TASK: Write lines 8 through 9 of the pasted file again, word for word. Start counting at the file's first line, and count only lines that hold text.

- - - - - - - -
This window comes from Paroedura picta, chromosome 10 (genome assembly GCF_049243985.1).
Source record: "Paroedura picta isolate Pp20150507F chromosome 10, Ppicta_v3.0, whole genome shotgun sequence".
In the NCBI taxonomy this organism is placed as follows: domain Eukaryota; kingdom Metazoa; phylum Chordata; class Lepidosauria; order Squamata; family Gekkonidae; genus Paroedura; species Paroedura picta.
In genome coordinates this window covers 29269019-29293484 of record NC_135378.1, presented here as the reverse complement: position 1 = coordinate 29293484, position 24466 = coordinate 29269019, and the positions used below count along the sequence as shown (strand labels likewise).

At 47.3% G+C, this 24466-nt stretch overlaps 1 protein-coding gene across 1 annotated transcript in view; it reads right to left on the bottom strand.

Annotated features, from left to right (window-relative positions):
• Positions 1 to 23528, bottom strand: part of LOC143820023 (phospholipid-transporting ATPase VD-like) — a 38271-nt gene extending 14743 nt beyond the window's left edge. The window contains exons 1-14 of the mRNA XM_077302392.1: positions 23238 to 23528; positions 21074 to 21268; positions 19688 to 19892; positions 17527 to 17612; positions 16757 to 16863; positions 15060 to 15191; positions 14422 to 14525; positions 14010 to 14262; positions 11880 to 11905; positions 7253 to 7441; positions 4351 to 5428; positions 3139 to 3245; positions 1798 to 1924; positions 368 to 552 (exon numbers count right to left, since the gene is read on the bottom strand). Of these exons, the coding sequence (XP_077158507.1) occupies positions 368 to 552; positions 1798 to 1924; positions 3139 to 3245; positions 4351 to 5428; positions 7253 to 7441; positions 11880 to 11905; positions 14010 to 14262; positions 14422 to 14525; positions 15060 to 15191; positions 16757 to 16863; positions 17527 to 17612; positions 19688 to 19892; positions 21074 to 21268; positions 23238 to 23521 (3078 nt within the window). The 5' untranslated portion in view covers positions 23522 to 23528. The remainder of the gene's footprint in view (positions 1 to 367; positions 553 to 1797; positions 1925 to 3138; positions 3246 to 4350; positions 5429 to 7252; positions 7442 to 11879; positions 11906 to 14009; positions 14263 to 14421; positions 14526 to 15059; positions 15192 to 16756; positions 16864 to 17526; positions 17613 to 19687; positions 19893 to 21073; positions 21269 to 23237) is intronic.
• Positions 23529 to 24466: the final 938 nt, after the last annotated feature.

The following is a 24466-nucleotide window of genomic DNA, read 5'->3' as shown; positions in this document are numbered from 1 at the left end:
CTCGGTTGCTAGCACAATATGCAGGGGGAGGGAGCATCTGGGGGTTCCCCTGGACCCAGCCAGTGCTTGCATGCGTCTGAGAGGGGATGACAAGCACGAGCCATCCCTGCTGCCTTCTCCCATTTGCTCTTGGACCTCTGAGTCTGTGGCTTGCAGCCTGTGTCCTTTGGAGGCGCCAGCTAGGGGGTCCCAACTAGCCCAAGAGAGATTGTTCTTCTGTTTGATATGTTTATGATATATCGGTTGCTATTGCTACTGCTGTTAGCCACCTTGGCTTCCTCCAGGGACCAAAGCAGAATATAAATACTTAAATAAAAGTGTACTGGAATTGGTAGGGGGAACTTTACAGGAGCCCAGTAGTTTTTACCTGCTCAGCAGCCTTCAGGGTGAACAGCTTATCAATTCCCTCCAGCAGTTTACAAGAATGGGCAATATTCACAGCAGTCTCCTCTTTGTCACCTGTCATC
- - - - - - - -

• Positions 23529 to 24466: the final 938 nt, after the last annotated feature.

The following is a 24466-nucleotide window of genomic DNA, read 5'->3' as shown; positions in this document are numbered from 1 at the left end: